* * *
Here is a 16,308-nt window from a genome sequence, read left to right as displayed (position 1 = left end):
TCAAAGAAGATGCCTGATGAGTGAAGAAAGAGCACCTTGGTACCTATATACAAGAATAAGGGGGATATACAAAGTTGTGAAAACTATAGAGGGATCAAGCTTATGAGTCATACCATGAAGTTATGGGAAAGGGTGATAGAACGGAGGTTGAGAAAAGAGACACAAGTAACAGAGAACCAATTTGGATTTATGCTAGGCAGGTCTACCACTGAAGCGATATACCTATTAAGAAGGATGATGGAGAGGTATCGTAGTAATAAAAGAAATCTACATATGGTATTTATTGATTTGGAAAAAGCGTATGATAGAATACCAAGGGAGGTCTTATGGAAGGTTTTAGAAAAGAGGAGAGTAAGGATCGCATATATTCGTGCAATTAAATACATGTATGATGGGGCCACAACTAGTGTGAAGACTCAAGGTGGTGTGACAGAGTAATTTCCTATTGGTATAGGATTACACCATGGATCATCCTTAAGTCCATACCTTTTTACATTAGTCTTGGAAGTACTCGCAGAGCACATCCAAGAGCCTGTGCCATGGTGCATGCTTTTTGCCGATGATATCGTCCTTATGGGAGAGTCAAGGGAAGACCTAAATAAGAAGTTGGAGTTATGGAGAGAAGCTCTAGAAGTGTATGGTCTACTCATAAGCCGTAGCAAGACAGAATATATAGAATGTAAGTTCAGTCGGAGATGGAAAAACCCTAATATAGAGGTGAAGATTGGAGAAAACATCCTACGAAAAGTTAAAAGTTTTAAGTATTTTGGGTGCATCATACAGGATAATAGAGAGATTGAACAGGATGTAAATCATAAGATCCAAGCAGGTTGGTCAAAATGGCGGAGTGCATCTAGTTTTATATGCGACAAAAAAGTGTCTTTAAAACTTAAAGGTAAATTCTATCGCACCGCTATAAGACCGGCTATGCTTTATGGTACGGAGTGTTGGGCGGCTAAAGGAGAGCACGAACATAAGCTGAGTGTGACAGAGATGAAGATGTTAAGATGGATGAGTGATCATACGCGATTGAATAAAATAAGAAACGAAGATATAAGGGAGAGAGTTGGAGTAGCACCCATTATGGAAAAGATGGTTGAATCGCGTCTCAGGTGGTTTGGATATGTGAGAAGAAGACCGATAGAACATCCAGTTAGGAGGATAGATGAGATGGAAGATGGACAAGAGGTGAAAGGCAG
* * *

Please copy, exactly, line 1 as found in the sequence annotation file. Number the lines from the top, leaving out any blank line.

Here is a 16,308-nt window from a genome sequence, read left to right as displayed (position 1 = left end):